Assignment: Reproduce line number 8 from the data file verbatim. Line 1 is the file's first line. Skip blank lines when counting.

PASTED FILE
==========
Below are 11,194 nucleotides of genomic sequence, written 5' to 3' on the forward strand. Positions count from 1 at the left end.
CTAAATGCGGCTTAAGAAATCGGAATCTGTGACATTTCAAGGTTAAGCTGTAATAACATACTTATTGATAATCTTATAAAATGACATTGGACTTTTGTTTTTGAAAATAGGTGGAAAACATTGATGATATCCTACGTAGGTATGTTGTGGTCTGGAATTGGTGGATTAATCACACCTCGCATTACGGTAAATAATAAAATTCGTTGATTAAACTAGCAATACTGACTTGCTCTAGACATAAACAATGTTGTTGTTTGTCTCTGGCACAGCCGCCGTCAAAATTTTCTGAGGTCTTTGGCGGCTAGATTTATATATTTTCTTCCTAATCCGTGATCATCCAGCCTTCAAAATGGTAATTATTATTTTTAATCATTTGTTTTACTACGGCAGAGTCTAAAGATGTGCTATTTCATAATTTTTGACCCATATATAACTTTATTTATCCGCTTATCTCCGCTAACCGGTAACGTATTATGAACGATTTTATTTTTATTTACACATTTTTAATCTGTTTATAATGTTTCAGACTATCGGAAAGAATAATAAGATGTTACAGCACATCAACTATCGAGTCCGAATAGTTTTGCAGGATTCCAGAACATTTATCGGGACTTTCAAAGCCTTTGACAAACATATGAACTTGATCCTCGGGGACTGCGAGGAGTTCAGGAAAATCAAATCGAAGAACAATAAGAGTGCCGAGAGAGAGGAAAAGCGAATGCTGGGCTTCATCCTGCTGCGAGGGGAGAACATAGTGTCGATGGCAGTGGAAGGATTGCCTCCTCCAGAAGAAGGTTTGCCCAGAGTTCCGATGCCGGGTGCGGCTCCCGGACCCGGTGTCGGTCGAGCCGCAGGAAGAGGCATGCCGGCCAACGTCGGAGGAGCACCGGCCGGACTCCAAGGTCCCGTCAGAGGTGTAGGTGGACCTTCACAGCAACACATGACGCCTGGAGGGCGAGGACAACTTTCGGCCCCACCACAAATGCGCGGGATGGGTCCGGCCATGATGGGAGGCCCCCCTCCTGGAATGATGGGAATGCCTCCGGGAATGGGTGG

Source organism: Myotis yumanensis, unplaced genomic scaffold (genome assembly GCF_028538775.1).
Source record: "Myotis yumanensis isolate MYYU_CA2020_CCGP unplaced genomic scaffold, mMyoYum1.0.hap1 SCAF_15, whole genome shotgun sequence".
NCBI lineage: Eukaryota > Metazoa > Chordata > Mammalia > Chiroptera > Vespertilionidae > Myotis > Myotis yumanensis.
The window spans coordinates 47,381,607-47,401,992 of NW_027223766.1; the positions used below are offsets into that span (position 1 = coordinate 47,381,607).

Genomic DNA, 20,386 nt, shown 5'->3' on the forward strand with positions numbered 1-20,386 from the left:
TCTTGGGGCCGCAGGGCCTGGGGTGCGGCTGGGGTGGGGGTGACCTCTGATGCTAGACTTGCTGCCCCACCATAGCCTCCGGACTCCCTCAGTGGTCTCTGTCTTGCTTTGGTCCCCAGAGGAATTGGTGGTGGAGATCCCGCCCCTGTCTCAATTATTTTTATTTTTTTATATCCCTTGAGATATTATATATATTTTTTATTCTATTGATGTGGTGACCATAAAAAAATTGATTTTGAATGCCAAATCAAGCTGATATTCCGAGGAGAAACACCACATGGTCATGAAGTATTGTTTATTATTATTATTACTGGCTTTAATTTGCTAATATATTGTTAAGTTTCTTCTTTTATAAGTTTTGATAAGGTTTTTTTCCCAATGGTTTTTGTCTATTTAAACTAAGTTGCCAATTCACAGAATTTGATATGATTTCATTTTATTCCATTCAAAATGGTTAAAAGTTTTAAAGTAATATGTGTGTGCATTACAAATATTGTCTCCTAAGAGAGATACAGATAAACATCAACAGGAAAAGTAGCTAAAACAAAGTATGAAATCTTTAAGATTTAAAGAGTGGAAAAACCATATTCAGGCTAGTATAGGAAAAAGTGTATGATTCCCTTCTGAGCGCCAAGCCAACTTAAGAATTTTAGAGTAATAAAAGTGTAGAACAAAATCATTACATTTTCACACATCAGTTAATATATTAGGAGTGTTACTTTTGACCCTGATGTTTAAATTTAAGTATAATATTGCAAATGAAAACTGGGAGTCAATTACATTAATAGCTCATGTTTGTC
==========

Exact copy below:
TCTTGGGGCCGCAGGGCCTGGGGTGCGGCTGGGGTGGGGGTGACCTCTGATGCTAGACTTGCTGCCCCACCATAGCCTCCGGACTCCCTCAGTGGTCTCTGTCTTGCTTTGGTCCCCAGAGGAATTGGTGGTGGAGATCCCGCCCCTGTCTCAATTATTTTTATTTTTTTATATCCCTTGAGATATTATATATATTTTTTATTCTATTGATGTGGTGACCATAAAAAAATTGATTTTGAATGCCAAATCAAGCTGATATTCCGAGGAGAAACACCACATGGTCATGAAGTATTGTTTATTATTATTATTACTGGCTTTAATTTGCTAATATATTGTTAAGTTTCTTCTTTTATAAGTTTTGATAAGGTTTTTTTCCCAATGGTTTTTGTCTATTTAAACTAAGTTGCCAATTCACAGAATTTGATATGATTTCATTTTATTCCATTCAAAATGGTTAAAAGTTTTAAAGTAATATGTGTGTGCATTACAAATATTGTCTCCTAAGAGAGATACAGATAAACATCAACAGGAAAAGTAGCTAAAACAAAGTATGAAATCTTTAAGATTTAAAGAGTGGAAAAACCATATTCAGGCTAGTATAGGAAAAAGTGTATGATTCCCTTCTGAGCGCCAAGCCAACTTAAGAATTTTAGAGTAATAAAAGTGTAGAACAAAATCATTACATTTTCACACATCAGTTAATATATTAGGAGTGTTACTTTTGACCCTGATGTTTAAATTTAAGTATAATATTGCAAATGAAAACTGGGAGTCAATTACATTAATAGCTCATGTTTGTC